In some embodiments, the one or more medical imaging modalities is diffusion tensor imaging, the first image is a fractional anisotropy (FA) map, the second image is a mean diffusivity (MD) map, the first characteristic is fractional anisotropy contrast, the second characteristic is mean diffusivity contrast, and the object of interest is a kidney of the subject.

In some embodiments, the locating and classifying the objects within the first image comprises applying one or more clustering algorithms to a plurality of pixels or voxels of the first image.

In some embodiments, the one or more clustering algorithms include a k-means algorithm that assigns observations to clusters associated with the plurality of object classes.

In some embodiments, the one or more clustering algorithms further include an expectation maximization algorithm that computes probabilities of cluster memberships based on one or more probability distributions, and where the k-means algorithm initializes the expectation maximization algorithm by estimating initial parameters for each object class of the plurality of object classes.

In some embodiments, the segmentation mask is determined and the determining the segmentation mask comprises: identifying a seed location of the object of interest using the sets of pixels or voxels assigned with the object class; growing the seed location by projecting the seed location towards a z-axis representing depth of the segmentation mask; and determining the segmentation mask based on the projected seed location.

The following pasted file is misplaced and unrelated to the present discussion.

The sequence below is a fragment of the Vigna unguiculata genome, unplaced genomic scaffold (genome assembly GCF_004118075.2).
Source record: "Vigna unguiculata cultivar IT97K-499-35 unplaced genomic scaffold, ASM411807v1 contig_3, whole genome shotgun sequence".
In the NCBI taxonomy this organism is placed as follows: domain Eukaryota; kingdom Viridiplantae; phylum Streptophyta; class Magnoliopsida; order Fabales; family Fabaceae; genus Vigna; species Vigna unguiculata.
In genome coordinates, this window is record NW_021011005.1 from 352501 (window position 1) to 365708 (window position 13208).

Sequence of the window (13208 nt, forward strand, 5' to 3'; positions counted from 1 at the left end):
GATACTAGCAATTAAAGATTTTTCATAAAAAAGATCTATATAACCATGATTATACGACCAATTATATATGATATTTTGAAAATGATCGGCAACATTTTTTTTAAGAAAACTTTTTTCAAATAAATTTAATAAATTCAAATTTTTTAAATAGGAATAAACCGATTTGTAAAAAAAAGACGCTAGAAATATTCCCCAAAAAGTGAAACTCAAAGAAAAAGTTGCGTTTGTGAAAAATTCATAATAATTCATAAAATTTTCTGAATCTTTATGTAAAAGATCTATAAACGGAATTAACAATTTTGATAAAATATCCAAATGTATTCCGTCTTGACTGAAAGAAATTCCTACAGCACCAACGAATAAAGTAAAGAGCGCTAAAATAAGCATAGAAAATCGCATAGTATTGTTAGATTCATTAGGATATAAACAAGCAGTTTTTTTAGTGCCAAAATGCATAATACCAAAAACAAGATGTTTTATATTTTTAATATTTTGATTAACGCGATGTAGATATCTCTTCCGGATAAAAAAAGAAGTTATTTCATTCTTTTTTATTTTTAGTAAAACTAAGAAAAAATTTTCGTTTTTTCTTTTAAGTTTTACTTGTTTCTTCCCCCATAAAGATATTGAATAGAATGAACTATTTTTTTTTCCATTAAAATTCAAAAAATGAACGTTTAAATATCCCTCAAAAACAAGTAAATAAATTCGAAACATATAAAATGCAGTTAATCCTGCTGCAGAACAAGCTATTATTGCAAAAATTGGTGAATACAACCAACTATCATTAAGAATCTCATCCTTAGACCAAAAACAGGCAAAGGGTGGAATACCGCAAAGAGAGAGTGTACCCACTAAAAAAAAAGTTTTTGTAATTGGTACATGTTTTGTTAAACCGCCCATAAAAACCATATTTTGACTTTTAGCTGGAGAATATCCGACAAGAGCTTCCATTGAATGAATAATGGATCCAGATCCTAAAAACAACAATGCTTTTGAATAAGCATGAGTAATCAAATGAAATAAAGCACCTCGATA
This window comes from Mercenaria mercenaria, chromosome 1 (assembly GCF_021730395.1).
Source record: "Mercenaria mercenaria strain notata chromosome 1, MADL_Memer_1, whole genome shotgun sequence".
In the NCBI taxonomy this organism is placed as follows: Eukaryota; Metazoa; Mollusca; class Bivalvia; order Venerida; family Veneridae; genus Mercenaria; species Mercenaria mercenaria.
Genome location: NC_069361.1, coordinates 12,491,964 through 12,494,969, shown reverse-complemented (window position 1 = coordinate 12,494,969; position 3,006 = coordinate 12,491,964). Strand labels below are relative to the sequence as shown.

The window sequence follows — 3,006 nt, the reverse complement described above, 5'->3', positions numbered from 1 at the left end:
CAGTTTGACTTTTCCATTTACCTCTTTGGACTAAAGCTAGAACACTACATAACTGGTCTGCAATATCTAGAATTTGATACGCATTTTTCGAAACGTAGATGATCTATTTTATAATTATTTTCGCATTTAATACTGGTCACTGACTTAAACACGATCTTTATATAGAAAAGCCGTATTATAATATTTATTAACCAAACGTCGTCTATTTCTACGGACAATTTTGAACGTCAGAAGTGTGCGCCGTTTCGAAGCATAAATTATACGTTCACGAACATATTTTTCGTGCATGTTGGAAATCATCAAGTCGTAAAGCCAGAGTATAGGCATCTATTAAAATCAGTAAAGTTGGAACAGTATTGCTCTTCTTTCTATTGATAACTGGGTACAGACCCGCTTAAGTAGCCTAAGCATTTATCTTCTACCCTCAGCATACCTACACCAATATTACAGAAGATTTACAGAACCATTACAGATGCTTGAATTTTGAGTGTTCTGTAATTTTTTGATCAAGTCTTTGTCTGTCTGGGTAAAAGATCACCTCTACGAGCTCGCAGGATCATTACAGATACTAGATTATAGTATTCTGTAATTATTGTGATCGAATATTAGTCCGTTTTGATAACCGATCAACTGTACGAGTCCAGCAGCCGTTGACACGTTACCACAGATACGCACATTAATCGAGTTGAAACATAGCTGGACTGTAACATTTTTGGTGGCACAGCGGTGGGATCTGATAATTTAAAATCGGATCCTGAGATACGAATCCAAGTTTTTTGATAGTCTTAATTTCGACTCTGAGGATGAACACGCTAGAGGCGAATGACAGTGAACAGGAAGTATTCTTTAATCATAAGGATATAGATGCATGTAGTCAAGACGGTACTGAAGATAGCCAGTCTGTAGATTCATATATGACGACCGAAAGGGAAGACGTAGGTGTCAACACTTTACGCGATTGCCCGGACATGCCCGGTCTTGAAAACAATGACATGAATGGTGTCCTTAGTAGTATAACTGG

In some embodiments, determining the segmentation mask further comprises performing morphological closing and filling on the segmentation mask.

In some embodiments, the method further includes, prior to inputting the portion of the second image into the three-dimensional neural network model, cropping the second image based on the object mask plus a margin to generate the portion of the second image.

In some embodiments, the method further includes, prior to inputting the portion of the second image into the three-dimensional neural network model, inputting the second image into a deep super resolution neural network to increase resolution of the portion of the second image.